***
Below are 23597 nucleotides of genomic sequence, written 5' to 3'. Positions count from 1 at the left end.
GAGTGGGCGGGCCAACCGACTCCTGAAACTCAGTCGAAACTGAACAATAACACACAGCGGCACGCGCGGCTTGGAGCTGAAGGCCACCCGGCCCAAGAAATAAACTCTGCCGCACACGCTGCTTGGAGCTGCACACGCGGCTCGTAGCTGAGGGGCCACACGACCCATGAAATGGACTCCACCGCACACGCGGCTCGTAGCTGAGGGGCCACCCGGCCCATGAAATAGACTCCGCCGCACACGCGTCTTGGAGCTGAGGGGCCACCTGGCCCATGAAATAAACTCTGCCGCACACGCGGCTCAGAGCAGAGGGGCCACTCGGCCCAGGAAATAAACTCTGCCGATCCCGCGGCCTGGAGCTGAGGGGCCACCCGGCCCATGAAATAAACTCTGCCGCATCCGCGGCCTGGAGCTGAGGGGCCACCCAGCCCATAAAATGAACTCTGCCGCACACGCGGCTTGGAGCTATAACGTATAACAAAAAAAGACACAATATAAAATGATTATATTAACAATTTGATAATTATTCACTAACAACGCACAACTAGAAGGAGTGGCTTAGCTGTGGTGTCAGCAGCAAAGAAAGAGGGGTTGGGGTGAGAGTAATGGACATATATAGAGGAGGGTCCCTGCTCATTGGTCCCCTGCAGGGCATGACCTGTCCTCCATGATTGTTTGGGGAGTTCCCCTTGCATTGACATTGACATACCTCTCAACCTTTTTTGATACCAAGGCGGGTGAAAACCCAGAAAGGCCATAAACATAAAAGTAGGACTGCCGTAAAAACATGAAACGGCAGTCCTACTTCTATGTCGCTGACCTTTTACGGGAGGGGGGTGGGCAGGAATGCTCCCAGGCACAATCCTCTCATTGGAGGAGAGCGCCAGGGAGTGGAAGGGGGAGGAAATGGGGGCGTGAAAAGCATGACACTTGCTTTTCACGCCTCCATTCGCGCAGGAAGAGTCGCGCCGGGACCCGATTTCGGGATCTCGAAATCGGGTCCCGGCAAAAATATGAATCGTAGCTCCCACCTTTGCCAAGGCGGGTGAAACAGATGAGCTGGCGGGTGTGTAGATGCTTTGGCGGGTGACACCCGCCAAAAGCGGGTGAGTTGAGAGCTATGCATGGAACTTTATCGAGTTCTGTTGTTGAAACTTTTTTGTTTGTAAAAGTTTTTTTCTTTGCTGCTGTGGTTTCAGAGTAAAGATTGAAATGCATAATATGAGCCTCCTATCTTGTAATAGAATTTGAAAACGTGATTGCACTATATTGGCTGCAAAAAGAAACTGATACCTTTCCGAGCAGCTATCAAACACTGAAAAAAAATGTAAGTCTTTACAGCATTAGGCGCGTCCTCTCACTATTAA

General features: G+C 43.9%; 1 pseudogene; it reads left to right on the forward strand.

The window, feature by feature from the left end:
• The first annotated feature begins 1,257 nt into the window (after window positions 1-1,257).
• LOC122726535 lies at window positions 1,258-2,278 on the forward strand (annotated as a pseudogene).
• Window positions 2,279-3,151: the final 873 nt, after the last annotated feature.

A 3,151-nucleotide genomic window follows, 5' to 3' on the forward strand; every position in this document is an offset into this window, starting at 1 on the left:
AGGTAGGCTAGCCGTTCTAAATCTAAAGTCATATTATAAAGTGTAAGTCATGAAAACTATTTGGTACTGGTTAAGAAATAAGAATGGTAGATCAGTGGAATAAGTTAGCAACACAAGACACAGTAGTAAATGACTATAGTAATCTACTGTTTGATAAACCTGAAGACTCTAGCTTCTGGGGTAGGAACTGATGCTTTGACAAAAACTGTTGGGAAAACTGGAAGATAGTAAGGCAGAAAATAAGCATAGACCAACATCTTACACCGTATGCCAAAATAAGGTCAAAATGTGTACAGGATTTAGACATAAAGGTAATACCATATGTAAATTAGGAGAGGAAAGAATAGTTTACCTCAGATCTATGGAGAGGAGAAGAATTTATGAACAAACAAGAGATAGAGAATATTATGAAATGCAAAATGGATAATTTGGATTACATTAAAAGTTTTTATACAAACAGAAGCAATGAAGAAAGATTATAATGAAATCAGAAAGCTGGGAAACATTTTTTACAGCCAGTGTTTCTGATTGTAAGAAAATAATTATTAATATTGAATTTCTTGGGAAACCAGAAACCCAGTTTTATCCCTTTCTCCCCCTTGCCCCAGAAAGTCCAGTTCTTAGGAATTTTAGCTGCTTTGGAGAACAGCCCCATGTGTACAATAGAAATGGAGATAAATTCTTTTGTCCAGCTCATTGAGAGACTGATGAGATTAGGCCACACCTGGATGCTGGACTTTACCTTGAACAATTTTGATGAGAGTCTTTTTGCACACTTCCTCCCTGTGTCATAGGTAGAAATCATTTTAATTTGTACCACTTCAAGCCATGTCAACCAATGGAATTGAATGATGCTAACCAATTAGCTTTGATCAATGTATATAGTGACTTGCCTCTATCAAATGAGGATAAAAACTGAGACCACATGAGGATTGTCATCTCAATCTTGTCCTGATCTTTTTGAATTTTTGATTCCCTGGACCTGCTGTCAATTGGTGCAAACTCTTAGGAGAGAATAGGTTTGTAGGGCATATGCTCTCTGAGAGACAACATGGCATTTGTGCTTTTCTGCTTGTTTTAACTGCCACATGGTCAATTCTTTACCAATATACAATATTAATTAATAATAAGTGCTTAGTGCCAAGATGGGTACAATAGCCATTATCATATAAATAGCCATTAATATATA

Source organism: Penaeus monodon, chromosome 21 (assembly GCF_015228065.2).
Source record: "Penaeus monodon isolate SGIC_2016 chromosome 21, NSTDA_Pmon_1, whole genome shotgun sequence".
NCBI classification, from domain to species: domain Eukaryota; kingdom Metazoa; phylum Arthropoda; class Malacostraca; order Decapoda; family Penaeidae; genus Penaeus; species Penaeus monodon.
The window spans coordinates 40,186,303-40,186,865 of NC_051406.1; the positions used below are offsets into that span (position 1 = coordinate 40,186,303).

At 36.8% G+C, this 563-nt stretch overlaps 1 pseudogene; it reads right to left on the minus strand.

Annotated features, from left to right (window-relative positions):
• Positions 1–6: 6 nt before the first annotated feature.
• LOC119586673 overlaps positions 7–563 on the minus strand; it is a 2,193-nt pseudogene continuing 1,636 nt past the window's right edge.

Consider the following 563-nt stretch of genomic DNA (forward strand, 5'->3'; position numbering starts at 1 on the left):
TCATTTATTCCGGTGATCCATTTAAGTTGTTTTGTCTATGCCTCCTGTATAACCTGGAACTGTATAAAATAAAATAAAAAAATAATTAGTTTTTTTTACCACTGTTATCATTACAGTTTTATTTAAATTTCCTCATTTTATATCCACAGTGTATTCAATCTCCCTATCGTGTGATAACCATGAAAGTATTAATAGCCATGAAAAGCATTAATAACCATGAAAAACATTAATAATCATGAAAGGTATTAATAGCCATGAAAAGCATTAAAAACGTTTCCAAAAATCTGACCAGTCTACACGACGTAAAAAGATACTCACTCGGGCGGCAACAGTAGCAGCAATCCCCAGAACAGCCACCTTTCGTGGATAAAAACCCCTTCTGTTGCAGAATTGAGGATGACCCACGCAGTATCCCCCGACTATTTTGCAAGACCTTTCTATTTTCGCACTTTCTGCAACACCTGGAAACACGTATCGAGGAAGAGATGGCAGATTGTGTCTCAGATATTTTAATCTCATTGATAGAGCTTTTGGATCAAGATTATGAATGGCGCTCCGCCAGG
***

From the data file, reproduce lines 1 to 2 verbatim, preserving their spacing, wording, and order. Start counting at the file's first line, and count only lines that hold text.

Below are 23597 nucleotides of genomic sequence, written 5' to 3'. Positions count from 1 at the left end.
GAGTGGGCGGGCCAACCGACTCCTGAAACTCAGTCGAAACTGAACAATAACACACAGCGGCACGCGCGGCTTGGAGCTGAAGGCCACCCGGCCCAAGAAATAAACTCTGCCGCACACGCTGCTTGGAGCTGCACACGCGGCTCGTAGCTGAGGGGCCACACGACCCATGAAATGGACTCCACCGCACACGCGGCTCGTAGCTGAGGGGCCACCCGGCCCATGAAATAGACTCCGCCGCACACGCGTCTTGGAGCTGAGGGGCCACCTGGCCCATGAAATAAACTCTGCCGCACACGCGGCTCAGAGCAGAGGGGCCACTCGGCCCAGGAAATAAACTCTGCCGATCCCGCGGCCTGGAGCTGAGGGGCCACCCGGCCCATGAAATAAACTCTGCCGCATCCGCGGCCTGGAGCTGAGGGGCCACCCAGCCCATAAAATGAACTCTGCCGCACACGCGGCTTGGAGCTATAACGTATAACAAAAAAAGACACAATATAAAATGATTATATTAACAATTTGATAATTATTCACTAACAACGCACAACTAGAAGGAGTGGCTTAGCTGTGGTGTCAGCAGCAAAGAAAGAGGGGTTGGGGTGAGAGTAATGGACATATATAGAGGAGGGTCCCTGCTCATTGGTCCCCTGCAGGGCATGACCTGTCCTCCATGATTGTTTGGGGAGTTCCCCTTGCATTGACATTGACATACCTCTCAACCTTTTTTGATACCAAGGCGGGTGAAAACCCAGAAAGGCCATAAACATAAAAGTAGGACTGCCGTAAAAACATGAAACGGCAGTCCTACTTCTATGTCGCTGACCTTTTACGGGAGGGGGGTGGGCAGGAATGCTCCCAGGCACAATCCTCTCATTGGAGGAGAGCGCCAGGGAGTGGAAGGGGGAGGAAATGGGGGCGTGAAAAGCATGACACTTGCTTTTCACGCCTCCATTCGCGCAGGAAGAGTCGCGCCGGGACCCGATTTCGGGATCTCGAAATCGGGTCCCGGCAAAAATATGAATCGTAGCTCCCACCTTTGCCAAGGCGGGTGAAACAGATGAGCTGGCGGGTGTGTAGATGCTTTGGCGGGTGACACCCGCCAAAAGCGGGTGAGTTGAGAGCTATGCATGGAACTTTATCGAGTTCTGTTGTTGAAACTTTTTTGTTTGTAAAAGTTTTTTTCTTTGCTGCTGTGGTTTCAGAGTAAAGATTGAAATGCATAATATGAGCCTCCTATCTTGTAATAGAATTTGAAAACGTGATTGCACTATATTGGCTGCAAAAAGAAACTGATACCTTTCCGAGCAGCTATCAAACACTGAAAAAAAATGTAAGTCTTTACAGCATTAGGCGCGTCCTCTCACTATTAA